What's Proper Social Media Etiquette at Celebrity Weddings?
Although the Kardashian-Jenner clan has been Instagramming a storm in the days leading up to the Kimye wedding, they will probably slow to a standstill once the nuptials begin. Kim Kardashian and Kanye West will likely ban cell phones and social media at their ceremony. And while we're bummed that we won't witness the festivities in real time, it's no surprise since the list of celebrities who are prohibiting social media is ever growing. Last week, Poppy Delevingne asked guests not to post anything from her wedding to James Cook to social media, and couples like Blake Lively and Ryan Reynolds have managed to keep their marriages secret for some time by doing the same.
In an age where everything is instant, banning social media from your wedding can be a good way to control what gets out there, even if you don't have millions of people clamoring to see your dress. According to David's Bridal's eighth annual "What's on Brides' Minds" survey, 44 percent of brides believe that having rules when it comes to your wedding and social media are important. However, only 14 percent are banning social media altogether.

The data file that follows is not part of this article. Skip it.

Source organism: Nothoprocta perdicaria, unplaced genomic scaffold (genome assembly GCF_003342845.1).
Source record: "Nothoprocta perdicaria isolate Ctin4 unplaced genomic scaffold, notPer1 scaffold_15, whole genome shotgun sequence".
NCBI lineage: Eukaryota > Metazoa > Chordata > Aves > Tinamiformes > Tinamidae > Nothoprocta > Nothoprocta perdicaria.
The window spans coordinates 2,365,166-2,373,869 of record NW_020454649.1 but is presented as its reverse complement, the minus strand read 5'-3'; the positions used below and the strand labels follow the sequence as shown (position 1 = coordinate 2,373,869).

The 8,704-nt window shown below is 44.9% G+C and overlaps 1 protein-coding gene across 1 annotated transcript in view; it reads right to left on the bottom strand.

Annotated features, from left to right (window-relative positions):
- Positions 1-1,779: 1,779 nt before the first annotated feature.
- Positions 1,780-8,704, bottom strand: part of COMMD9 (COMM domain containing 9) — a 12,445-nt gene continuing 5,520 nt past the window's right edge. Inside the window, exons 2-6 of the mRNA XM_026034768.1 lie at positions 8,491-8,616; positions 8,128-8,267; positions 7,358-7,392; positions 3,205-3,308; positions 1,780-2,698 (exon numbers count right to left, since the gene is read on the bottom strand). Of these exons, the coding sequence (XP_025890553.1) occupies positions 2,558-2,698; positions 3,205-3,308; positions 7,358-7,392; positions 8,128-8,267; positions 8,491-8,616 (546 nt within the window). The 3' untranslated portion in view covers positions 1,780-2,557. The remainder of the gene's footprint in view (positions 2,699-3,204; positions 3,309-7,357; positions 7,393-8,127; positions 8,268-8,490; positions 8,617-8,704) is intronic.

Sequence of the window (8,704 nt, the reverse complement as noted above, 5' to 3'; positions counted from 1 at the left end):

On the other end of the spectrum, many brides are creating social media hashtags and encouraging guests to post. Twenty-six percent of respondents said they want guests to use their special wedding hashtag. During her New Year's Eve wedding, Kaley Cuoco (above, left) shared photos throughout the night and created a hashtag for guests to post to. However, 58 percent percent of brides believe that the bride and groom should be the first ones to share photos of the wedding. That's exactly what Chrissy Teigen did when she married John Legend last September. Although there were no photos on Instagram or Twitter during the actual wedding, Teigen posted a photo after the fact (above, right).
But the biggest social media no-no? Bridesmaids posting photos of the bride in her dress before the groom sees her. Sixty-two percent of respondents said no pictures of the bride should be shared before the ceremony. How's that for old-fashioned?